Storm Alberto Forces Cuban Authorities to Evacuate Hundreds of Locals

More than 5,000 were evacuated in Cuba over the raging subtropical storm Alberto, Sputnik reports.

Some 3,000 people were evacuated in the central province of Sancti Spiritus because of the flooding threat, also near the Zaza Reservoir, which is overflowed because of the heavy rainfall, the EFE news agency reported.

Meanwhile, about 2,000 people were reportedly evacuated in the province of Villa Clara. The provinces of Pinar del Rio, Artemisa, Matanzas and Ciego de Avila are also hit by the storm.

Alberto is the first named storm of the 2018 hurricane season, which officially begins in June. It formed in the Gulf of Mexico on Friday and threatens to batter the Gulf of Mexico coast with heavy rains and storm surge.

  • Published in Cuba

Escape from Yemen: Refugees tell RT 'the whole city was shaking'

The fifth Russian plane from Yemen carrying 150 refugees from 12 countries has landed in Moscow. The people who chose to leave the war-torn region described the horrors of bombing and praised Russia for organizing evacuations.

Aboard the flight were citizens of Russia, Uzbekistan, Tajikistan, Ukraine, Belarus, Armenia, France, Germany, Yemen, Kazakhstan, Kyrgyzstan and Iraq.

The people escaping the clashes between Shiite Houthi rebels and forces loyal to the ousted Yemeni President Hadi, supported by Saudi-led bombings, have pointed to the unbearable situation on the ground as the sole reason for leaving.

Uzbek resident Nurlus Salamov, who worked in Yemen as an anesthesiologist for seven years, told RT that it became impossible to work in the country. “We could not get any sleep for the past eight days. We are thankful to Russia and [Russian President Vladimir] Putin for organizing the evacuation from Yemen. Russia was the only country to offer the evacuation, no one else have done that,” he said.

Florence Bureau, a French citizen, also found the constant nighttime air raids impossible to bear. Russia was the first country to arrange evacuation for them, she added.

Russian citizen Gulnara Tama stated she was forced to evacuate because she was scared for her children in light of surprise airstrikes. “The worst thing is that you don’t know what the future holds for your kids because they are not receiving any education. Children are stuck at home in fear,” she said.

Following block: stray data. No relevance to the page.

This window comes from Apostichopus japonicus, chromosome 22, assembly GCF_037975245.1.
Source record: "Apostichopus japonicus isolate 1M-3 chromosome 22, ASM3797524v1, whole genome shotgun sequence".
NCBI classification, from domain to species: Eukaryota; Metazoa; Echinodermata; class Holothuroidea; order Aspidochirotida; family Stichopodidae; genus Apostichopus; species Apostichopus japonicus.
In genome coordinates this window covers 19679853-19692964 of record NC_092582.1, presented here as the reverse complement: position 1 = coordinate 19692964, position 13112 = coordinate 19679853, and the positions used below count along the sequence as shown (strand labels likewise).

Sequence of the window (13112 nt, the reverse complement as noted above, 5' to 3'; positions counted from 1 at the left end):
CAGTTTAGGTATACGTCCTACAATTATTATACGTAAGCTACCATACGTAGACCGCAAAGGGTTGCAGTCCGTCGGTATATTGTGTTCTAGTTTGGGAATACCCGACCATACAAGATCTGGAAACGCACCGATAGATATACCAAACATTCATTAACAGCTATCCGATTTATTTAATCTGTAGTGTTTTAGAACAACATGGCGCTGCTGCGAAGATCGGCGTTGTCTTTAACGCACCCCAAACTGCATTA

The last straw for Gulnara was when she lost hope for peace. “The whole city [Sanaa] shook from all sides. That is what made me leave.”

Ukrainian citizen Irina Aldahri, originally from the Dnepropetrovsk region in eastern Ukraine, said that she had lived in Yemen’s capital, Sanaa, for 30 years and had been forced to leave her life behind.

“The airstrikes are very scary to live through that is why [my son and I] decided to leave. Twelve days ago everything quickly deteriorated – daily bombings, all the work stopped. We were sitting at home, too afraid to go outside,” she said.

Aldahri added that her mother was visiting her in Sanaa when things began to fall apart. Her mother is already in Moscow, after she was able to take a previous Russian evacuation flight out of Yemen. Their plan is to meet up in Moscow and then travel back to Ukraine.

Another Russian citizen, Tatiana, said she had worked in Yemen for 10 years as a gynecologist and at first did not want to leave the country.

She described the situation as “tense,” with “Saudi planes bombing the military warehouses used by the Houthis.”

“I didn’t want to leave because once the morning came, everything would calm down and the stores would reopen,” she said.

But, the airstrikes hitting near the military hospital she worked at was what pushed her over the edge. “The bombings happened right next to it. The windows and doors shook, glass flew. After that I decided to leave.”

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